(Cyberwar.news) The Department of Homeland Security has issued a warning stating that an Internet-connected industrial monitoring device, which is typically used in U.S. industrial power plants and energy facilities, is vulnerable to remote hacking.
As reported by ZDNet, DHS’ Computer Emergency Readiness Team, or CERT, has posted an advisory stating that the ESC 8832 data controller, which allows a plant worker to see exactly how an industrial unit is working at a glance, could be trivially exploited by a “low skilled” attacker.
“The device supports different accounts with distribution of system privileges. An attacker can gain access to functions, which are not displayed in the menu for the user by means of brute force of a parameter,” said the advisory.
“Independent researcher Maxim Rupp has identified data controller vulnerabilities in the Environmental Systems Corporation (ESC) 8832 Data Controller. ESC acknowledged that Balazs Makany reported these vulnerabilities on February 18, 2015,” the advisory continued. “ESC has stated the ESC 8832 Data Controller has no available code space to make any additional security patches; so, a firmware update is not possible. ESC has released an advisory that identifies compensating controls to reduce risk of exploitation of the reported vulnerabilities.”
Because the Internet-connected device has a Web interface, that makes it vulnerable to hackers who can easily exploit it to gain greater access to systems than intended. As ZDNet noted futher:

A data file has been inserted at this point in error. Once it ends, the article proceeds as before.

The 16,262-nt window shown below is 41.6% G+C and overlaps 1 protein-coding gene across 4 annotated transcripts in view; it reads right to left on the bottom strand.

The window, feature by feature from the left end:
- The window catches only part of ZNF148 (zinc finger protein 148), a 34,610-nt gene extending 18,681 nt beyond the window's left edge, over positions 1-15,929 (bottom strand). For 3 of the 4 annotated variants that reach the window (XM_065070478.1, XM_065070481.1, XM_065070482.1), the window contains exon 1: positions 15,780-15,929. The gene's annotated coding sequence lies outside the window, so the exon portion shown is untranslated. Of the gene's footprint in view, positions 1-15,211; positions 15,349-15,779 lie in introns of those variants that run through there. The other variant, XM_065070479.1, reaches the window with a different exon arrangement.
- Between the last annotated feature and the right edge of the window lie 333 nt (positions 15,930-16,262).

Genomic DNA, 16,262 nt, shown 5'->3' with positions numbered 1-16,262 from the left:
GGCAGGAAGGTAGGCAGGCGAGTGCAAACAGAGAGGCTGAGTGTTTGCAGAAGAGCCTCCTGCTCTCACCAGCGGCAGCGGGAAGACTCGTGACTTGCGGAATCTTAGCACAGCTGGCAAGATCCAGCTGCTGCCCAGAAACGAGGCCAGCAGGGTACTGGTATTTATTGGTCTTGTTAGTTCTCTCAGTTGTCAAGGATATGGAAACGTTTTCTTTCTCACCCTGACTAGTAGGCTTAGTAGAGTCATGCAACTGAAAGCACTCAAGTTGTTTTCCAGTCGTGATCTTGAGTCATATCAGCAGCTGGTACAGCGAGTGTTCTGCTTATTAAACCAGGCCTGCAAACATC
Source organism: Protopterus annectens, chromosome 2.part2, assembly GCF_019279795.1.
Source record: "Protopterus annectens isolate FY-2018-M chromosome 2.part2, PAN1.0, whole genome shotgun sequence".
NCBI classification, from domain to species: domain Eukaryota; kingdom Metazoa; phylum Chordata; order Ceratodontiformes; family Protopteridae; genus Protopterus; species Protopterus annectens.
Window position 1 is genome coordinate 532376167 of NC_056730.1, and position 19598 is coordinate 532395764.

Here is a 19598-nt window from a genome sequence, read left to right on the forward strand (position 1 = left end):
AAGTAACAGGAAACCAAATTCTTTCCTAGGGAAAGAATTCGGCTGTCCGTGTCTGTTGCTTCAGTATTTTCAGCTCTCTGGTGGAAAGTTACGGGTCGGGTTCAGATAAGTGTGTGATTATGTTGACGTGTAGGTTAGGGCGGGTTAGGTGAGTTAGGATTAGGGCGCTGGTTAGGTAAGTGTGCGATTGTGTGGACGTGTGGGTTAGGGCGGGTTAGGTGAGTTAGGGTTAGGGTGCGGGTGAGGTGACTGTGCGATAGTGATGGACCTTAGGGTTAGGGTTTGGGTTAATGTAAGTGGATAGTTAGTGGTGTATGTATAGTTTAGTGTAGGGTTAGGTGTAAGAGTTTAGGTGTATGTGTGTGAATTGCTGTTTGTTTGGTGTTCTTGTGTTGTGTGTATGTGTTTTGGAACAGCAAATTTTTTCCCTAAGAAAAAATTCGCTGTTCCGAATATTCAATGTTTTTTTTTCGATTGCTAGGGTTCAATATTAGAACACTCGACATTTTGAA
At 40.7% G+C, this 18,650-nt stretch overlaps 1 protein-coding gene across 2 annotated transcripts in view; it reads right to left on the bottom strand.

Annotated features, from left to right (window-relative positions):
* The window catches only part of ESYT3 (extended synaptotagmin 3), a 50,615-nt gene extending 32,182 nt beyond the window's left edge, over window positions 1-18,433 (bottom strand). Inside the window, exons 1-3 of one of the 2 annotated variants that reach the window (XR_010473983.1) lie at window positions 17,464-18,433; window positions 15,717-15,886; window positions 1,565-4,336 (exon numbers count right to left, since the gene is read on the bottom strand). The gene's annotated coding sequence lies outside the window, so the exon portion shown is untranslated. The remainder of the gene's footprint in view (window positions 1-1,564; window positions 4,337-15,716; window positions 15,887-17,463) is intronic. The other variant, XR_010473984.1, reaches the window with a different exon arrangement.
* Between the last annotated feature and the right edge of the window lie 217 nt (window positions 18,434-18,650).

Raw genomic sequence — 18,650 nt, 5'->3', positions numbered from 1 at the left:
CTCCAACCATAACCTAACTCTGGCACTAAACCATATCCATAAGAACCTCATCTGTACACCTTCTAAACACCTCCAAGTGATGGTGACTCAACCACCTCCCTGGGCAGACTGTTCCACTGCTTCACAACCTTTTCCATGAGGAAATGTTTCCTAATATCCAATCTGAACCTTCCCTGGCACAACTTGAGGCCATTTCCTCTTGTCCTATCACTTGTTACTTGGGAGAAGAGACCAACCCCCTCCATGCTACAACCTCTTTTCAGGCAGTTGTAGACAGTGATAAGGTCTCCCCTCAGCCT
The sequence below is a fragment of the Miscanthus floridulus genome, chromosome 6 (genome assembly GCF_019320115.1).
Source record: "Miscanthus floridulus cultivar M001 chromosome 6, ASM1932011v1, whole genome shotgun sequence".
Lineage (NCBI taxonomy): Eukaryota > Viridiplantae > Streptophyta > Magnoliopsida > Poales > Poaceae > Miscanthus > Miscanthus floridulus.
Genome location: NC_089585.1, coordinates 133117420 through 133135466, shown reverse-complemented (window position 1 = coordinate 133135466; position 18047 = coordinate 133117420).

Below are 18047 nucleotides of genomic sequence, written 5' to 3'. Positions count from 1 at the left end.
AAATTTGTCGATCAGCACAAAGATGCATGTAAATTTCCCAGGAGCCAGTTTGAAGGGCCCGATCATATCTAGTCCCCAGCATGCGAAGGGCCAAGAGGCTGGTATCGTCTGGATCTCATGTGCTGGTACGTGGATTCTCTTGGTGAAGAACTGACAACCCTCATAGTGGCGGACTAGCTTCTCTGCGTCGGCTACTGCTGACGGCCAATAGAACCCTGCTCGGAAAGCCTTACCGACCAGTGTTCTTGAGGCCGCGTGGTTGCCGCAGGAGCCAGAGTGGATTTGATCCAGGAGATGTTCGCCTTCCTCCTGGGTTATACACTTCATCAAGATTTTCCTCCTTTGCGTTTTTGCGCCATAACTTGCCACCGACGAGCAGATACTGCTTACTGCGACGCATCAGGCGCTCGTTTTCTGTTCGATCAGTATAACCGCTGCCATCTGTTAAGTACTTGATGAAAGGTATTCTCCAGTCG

In other words, an attacker could remotely perform administrative operations, which could be used to view or even change sensitive industrial system information.
Worst of all, the company that develops the technology said it can’t patch the vulnerabilities, because there is no code space to install a security patch.
ESC, which developed the device, introduced the supervisory control and data acquisition (SCADA) system in 2001. The decade-old device was last sold in 2013 because, according to one of the device’s developers, the company couldn’t “get the parts.”
Officials believe that more than 4,000 of these units are still in use, according to a company newsletter dated late 2012.
“ESC’s recommendation for mitigation is to upgrade the device. Alternatively, block Port 80 with a firewall in front of the device. Another alternative is to educate operators and users to not use the web interface for device management, because there are other means to manage the device,” DHS’ advisory noted.
Access to American power stations via the Internet has been a major concern for U.S. officials. Cybersecurity experts say that hacking now poses the greatest threat to the U.S. power grid which, if attacked, would result in widespread power outages that could last for months, creating panic and social chaos.
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